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September 07, 1990 - Image 1

Resource type:
Text
Publication:
The Detroit Jewish News, 1990-09-07

Disclaimer: Computer generated plain text may have errors. Read more about this.

THE JEWISH NEWS

SEVENTY-FIVE CENTS

SEPTEMBER 7, 1990 / 17 ELUL 5750

SERVING DETROIT'S JEWISH COMMUNITY

JCC Breaks Ground
For Charach Art Wing

KIMBERLY LIFTON

Staff Writer

T

he Jewish Community
Center this week
broke ground for an
$850,000 art wing to be built
at the Maple-Drake JCC in
the name of the late artist,
Janice Charach Epstein.
Expected to open this spr-
ing, the 7,200-square-foot,
three-story art wing will be
funded by a $1 million en-
dowment from the Charach
family. The endowment pro-
ceeds will also be used to
operate the facility.
"It is marvelous for the
family to recognize and
memorialize their daughter
through the arts in this in-
credibly valuable tradition,"
said JCC Executive Director
Dr. Mort Plotnick. "It will
contribute to the cultural
fabric of the Jewish com-
munity.
"I like to build on a
positive," Dr. Plotnick said.
"I feel this can enrich the

community. A wealth of
Jewish experience can be
expressed through art."
Manny and Natalie
Charach approached Dr.
Plotnick with the idea of an
art wing shortly after their
daughter's death from
cancer a year ago. Mrs. Eps-
tein, who specialized in
water color paintings, was
39.
In addition to the arts,

A new art wing is

scheduled to be
open by spring
1991.

Mrs. Epstein was involved in
Na'amat and the Red Magen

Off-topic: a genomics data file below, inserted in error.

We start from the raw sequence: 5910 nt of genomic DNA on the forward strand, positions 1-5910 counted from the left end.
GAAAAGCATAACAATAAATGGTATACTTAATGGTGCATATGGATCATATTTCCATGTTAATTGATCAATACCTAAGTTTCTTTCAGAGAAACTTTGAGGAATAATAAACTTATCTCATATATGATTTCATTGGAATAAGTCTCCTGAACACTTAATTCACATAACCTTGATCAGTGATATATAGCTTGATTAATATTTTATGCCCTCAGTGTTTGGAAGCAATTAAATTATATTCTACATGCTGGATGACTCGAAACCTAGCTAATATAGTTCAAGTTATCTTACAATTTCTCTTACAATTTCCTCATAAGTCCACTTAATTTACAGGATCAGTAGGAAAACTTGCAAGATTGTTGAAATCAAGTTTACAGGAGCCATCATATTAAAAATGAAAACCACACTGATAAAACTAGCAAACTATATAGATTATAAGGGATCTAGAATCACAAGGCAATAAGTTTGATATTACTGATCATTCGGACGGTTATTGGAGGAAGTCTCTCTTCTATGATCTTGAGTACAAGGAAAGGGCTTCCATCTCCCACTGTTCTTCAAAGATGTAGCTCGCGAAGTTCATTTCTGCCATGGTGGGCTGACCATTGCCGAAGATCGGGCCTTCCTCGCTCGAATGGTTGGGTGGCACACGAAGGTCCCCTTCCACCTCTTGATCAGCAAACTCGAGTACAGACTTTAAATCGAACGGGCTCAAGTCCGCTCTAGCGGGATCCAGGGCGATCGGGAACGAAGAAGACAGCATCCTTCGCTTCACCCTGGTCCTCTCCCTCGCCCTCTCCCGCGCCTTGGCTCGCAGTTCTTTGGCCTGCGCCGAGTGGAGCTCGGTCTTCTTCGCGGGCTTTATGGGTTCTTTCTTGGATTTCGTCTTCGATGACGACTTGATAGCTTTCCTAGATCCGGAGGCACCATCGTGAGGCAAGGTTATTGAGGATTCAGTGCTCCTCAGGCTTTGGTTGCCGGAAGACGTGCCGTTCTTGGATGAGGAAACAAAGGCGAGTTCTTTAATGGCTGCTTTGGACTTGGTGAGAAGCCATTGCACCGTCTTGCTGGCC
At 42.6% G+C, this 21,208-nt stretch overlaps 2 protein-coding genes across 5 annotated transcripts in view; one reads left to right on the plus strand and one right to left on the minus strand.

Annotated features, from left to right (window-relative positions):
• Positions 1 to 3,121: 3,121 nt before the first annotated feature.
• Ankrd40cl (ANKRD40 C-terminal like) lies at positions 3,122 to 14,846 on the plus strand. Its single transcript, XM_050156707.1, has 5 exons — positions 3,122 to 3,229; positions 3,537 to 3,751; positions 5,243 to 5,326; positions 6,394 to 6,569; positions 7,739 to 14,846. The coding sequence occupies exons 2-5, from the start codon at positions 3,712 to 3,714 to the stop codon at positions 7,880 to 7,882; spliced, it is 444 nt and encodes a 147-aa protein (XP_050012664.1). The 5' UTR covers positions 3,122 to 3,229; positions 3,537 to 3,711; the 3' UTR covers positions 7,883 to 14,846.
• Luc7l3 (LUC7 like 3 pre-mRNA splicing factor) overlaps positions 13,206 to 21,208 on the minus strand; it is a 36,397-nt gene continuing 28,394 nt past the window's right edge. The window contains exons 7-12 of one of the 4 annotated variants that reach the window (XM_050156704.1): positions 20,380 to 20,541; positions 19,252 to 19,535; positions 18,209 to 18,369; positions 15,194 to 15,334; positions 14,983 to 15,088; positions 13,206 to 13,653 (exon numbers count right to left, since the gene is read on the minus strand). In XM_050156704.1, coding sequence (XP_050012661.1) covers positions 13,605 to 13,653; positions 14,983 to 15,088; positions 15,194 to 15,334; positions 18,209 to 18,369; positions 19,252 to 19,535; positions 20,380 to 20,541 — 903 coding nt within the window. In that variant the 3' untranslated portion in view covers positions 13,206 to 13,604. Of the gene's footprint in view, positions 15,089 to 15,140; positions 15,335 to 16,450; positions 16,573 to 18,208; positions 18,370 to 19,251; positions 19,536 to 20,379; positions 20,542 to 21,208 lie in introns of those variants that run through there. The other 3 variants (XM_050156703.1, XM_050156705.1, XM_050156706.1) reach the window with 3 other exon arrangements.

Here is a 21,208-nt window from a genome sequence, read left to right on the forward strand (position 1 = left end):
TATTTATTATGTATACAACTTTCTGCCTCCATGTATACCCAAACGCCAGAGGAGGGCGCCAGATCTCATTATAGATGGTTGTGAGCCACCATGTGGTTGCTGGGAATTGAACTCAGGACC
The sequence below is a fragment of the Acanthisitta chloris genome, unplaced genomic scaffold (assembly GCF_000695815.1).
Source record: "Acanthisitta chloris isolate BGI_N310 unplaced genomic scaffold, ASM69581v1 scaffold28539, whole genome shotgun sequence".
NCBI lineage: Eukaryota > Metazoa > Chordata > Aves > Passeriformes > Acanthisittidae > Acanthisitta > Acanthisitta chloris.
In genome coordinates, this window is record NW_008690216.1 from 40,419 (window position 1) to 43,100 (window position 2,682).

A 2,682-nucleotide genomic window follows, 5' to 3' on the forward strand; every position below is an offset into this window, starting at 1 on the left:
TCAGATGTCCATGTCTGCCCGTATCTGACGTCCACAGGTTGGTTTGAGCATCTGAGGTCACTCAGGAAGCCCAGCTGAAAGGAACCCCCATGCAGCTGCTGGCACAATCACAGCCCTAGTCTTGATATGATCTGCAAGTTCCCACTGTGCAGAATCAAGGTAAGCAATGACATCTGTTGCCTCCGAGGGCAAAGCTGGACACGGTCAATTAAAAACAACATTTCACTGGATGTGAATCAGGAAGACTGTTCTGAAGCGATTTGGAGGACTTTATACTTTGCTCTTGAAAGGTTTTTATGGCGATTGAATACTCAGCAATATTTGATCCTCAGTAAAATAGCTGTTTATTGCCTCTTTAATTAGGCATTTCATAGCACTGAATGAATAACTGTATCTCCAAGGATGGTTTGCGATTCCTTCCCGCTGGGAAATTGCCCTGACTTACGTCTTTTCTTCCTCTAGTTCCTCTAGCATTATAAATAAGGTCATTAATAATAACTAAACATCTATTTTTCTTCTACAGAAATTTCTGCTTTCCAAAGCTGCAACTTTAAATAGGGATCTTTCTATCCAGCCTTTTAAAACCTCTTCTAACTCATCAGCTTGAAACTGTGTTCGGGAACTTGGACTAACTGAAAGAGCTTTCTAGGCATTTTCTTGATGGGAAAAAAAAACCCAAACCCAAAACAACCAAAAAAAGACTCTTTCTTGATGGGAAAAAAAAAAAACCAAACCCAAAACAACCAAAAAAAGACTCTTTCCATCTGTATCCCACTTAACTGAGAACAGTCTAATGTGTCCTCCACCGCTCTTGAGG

David for Israel.
"We wanted to perpetuate
her name in this manner be-
cause she was an artist," Mr.
Charach said, adding some
of her water color paintings
will be on display at the mu-
seum.
The art wing, part of the

JCC's original plans, will be
built near the executive of-
fices on the east side of the
lobby, facing Drake Road.
The art gallery/Judaica mu-
seum will be two levels, with
a third for storage and
future projects.
When the museum opens,
doors to the entrance will be
etched in glass with one of
Mrs. Epstein's paintings.
"This museum is about her
and her love for art," Mrs.
Charach said.
JCC officials said con-
struction for the wing should
be underway within the
next few weeks. When com-
pleted next spring, the wing
will be a showpiece for
traveling Jewish art ex-
hibits.
"Ultimately, if we get
money for a cultural arts
wing, this museum will
become the lobby for it," said
JCC President Linda Lee.
"Part of the purpose of the
Jewish center is to bring

Continued on Page 22

Religious Schools Open
With No Labor Problems

SUSAN GRANT

Staff Writer

N

o threat of teacher
strikes loom on the
horizon as students in
both Jewish day and after-

noon schools begin a new
year.
Hillel Day School students
went back to school Sept. 4
after teachers signed a two-
year contract last week.
The agreement, which in-

Suzie Solarz kisses daughter Kimberly goodbye on the first day of
kindergarten at Hillel Day School.

cludes slightly higher
wages, is similar to the
former contract, said Marcia
Fishman, the school's exec-
utive director. The contract
was signed after a handful of
meetings where money was
the main issue, said Ms.
Fishman. Sheila Charlip,
who headed the negotiations
for the 54 Hillel teachers,
said both sides are happy
with the agreement. Neither
group would disclose details
of the contract.
Contract talks were also
held at the Agency for Jew-
ish Education's United Heb-
rew Schools and Congrega-
tion Shaarey Zedek.
Ofra Fisher, AJE's exec-
utive director, said contract
talks went smoothly and
classes are set to begin Sept.
10.
Leonard Baruch, Shaarey
Zedek's administrator, said
both the nursery school
teachers and the religious
school staff signed a three-
Continued on Page 22

AT



THE

Bob Aronson,
and Federation
take on the 1990s.

PAGE 24

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